Saturday, April 17, 2010

Called by Names: Of Choosing

“Real names tell you the story of the things they belong to in my language”

Most fans of Lord of the Rings—even those who read The Silmarillion—would be unable to identify the bearer of these names, while ‘Galadriel’ is much easier to identify. Yet Artanis,
Nerwen, and Galadriel are the same person.
How can this be? The answer lies in the complexities of Elvish names as described in Morgoth’s Ring, Volume X of The History of Middle-Earth.
When a child was born, the father chose the child’s name. That name was regarded as the individual’s true name and came first among any names the individual received therafter.
However, when a child was old enough to take pleasure in language, he or she chose his own name. This chosen name, although regarded as a true name, was used by friends and family, not mere acquaintances
Also regarded as true name were the mother names. Unlike the father-names, mother-names were markers of insight of foresight. Fëanor—spirit of fire—is the most famous example of an insight-name.
Nicknames were not considered “true names,” although widespread ones, like Aragorn’s nickname ‘Strider,’ were sometimes acknowledged after the true name. In some cases, the nickname replaces the others in everyday speech, such as “Galadriel”—a nickname given her by Celeborn.

While all this information may be helpful in navigating the sea of Elvish names, what lesson can I pluck from this essay and give to you?

Names in today’s world rarely come with their own meaning. A name means what you make of it. However, the Elven naming system reveals part of a person’s history. Names tell you more about the person then just what to call them. They tell stories.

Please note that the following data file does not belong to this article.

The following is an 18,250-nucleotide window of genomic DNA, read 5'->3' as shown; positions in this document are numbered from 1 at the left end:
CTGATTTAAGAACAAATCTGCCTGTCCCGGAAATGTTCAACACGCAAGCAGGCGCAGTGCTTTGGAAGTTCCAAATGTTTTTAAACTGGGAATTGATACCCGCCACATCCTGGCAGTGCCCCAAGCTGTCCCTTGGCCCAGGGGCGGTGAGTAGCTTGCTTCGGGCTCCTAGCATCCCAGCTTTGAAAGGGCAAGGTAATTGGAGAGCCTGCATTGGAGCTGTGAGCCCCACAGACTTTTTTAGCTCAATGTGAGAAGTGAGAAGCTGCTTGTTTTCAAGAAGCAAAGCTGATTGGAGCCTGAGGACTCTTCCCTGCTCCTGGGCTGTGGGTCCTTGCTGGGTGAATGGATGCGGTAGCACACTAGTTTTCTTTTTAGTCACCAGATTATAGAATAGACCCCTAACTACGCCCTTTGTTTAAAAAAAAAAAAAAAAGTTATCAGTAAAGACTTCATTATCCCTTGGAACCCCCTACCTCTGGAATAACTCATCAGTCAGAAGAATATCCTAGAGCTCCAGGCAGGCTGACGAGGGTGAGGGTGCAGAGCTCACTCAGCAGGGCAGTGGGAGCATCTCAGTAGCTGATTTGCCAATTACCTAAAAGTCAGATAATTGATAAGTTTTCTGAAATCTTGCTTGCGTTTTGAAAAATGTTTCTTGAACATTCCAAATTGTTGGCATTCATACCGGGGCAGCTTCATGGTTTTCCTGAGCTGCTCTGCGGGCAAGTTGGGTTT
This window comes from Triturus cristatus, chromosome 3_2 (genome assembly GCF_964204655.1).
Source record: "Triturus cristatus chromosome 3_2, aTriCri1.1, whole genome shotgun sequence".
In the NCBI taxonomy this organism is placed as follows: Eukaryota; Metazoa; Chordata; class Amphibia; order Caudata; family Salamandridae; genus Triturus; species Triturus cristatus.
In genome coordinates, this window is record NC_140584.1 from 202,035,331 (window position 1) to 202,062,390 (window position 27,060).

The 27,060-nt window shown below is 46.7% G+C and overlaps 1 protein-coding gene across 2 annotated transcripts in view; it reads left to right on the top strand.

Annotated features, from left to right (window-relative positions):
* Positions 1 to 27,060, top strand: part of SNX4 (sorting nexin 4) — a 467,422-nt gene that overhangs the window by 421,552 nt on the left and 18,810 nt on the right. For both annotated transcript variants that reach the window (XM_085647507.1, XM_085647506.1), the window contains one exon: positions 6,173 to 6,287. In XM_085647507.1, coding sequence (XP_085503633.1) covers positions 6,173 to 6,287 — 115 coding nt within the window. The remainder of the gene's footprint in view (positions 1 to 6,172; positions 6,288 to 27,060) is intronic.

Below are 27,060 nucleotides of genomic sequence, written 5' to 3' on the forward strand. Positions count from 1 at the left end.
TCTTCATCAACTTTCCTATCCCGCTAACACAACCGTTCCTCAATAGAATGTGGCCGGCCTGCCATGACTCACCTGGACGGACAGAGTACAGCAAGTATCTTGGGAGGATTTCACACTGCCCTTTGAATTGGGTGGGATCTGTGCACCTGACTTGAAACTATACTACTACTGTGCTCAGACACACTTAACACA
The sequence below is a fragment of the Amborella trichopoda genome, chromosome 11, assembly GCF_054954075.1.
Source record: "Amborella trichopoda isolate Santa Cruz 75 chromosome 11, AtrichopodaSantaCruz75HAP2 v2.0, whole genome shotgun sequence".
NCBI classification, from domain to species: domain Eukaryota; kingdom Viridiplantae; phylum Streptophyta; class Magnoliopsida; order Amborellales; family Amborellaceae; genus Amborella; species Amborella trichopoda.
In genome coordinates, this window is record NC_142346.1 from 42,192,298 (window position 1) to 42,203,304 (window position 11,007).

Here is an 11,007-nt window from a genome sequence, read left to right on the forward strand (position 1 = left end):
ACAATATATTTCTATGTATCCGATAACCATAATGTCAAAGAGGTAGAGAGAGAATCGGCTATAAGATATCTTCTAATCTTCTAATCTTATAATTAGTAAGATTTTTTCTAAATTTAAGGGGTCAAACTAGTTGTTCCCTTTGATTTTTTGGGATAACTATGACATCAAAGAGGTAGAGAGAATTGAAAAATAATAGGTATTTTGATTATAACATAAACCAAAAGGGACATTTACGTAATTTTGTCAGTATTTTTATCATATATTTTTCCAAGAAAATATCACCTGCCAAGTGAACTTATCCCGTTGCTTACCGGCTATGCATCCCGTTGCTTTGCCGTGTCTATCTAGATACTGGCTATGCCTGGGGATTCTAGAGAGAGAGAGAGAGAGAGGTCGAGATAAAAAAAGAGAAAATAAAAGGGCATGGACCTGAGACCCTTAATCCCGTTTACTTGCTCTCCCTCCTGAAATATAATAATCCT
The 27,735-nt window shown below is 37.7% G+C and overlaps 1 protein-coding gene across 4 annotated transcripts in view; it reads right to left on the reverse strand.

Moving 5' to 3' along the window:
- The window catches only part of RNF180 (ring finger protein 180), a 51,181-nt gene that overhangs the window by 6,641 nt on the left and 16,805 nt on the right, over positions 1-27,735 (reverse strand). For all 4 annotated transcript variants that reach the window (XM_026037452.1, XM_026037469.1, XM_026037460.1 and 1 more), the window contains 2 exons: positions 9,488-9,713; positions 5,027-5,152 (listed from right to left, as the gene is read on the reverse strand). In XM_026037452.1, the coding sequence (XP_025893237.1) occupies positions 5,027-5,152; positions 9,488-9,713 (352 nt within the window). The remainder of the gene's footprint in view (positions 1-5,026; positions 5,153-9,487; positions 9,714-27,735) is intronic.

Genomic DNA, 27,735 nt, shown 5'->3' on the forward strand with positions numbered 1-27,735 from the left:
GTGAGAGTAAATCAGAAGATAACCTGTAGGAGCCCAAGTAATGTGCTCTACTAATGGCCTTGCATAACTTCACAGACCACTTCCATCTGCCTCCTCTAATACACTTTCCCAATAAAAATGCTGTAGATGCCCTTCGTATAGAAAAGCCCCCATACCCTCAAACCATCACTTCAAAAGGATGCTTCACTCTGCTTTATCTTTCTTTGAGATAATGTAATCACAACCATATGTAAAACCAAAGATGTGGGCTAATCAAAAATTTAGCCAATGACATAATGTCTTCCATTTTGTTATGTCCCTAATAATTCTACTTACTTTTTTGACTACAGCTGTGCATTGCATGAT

1. Now this is indeed an interesting series. I like what you have to say about names being more than a simple /name/. It does truly add so much more depth to the story if a name tells you something about the character, and if it has meaning to the character.

    Naming is something I've been thinking about lately, because of the characters in my story and their backgrounds. The main character has a legal name on her birth certificate, but her father named her a second name, her "real" name. This is used by certain characters who knew her father, and it has to do with the role she's called to play in the story. Her father also is identified by a second name that differentiates from his legal one and was given based on a certain aspect of his character.

    The Elven naming system is fascinating. *considers* This is something that I think would be wonderful, were people to implement it. It's both poetic and beautiful. (Don't those two elements always come together anyway?)

    So...a few of my scrabbled thoughts that aren't in any particular order at all...

    ~ Gwendolyn

  2. Gwen,I have two more posts about Tolkien charaters coming, and a finishing post about names as relates to me....mostly about my online names...but yeah, wouldn't it be cool to be named like the Elves do? Or like the companions in Second Eden?

  3. I love the Elven naming system. And I agree with you about the names in Second Eden! So interesting!

  4. I, too, love the Elven names. (I like them so much, I use one =P). I've been dubbed 'Storm', but I chose 'Celebrilomiel' (lady of silver echoes). I also have the nickname 'Queen of Sockses' (err, Gollumish for socks...)

  5. Celebrilomiel, I'm on a forum with a "Talk like Gollum Chat thread"
    excerpt by me:No, letss talk about nasty Yellow fassse, yesss.It came out thisssssss afternoon, and me hatessss it.
    (Reply)We's is happy yessss. Whhat ish the Fasseee?? Wes must now yesss.

    The Face is ssssometimessss called the SSsssun, exposssesss usssss